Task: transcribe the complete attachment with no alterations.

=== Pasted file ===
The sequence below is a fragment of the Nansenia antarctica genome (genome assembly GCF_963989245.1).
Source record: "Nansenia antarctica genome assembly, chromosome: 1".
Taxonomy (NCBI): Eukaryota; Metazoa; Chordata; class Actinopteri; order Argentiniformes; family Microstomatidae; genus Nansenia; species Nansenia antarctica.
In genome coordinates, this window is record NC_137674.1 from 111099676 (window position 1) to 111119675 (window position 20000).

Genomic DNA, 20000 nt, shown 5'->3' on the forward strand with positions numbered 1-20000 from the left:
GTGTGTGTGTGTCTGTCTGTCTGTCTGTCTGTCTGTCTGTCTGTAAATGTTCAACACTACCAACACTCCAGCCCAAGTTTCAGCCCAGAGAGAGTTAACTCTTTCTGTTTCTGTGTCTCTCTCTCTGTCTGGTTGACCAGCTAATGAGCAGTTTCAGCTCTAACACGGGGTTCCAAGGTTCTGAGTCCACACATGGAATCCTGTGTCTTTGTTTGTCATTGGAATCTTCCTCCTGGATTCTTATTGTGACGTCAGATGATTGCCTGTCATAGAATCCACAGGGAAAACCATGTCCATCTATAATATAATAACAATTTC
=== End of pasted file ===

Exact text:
The sequence below is a fragment of the Nansenia antarctica genome (genome assembly GCF_963989245.1).
Source record: "Nansenia antarctica genome assembly, chromosome: 1".
Taxonomy (NCBI): Eukaryota; Metazoa; Chordata; class Actinopteri; order Argentiniformes; family Microstomatidae; genus Nansenia; species Nansenia antarctica.
In genome coordinates, this window is record NC_137674.1 from 111099676 (window position 1) to 111119675 (window position 20000).

Genomic DNA, 20000 nt, shown 5'->3' on the forward strand with positions numbered 1-20000 from the left:
GTGTGTGTGTGTCTGTCTGTCTGTCTGTCTGTCTGTCTGTCTGTAAATGTTCAACACTACCAACACTCCAGCCCAAGTTTCAGCCCAGAGAGAGTTAACTCTTTCTGTTTCTGTGTCTCTCTCTCTGTCTGGTTGACCAGCTAATGAGCAGTTTCAGCTCTAACACGGGGTTCCAAGGTTCTGAGTCCACACATGGAATCCTGTGTCTTTGTTTGTCATTGGAATCTTCCTCCTGGATTCTTATTGTGACGTCAGATGATTGCCTGTCATAGAATCCACAGGGAAAACCATGTCCATCTATAATATAATAACAATTTC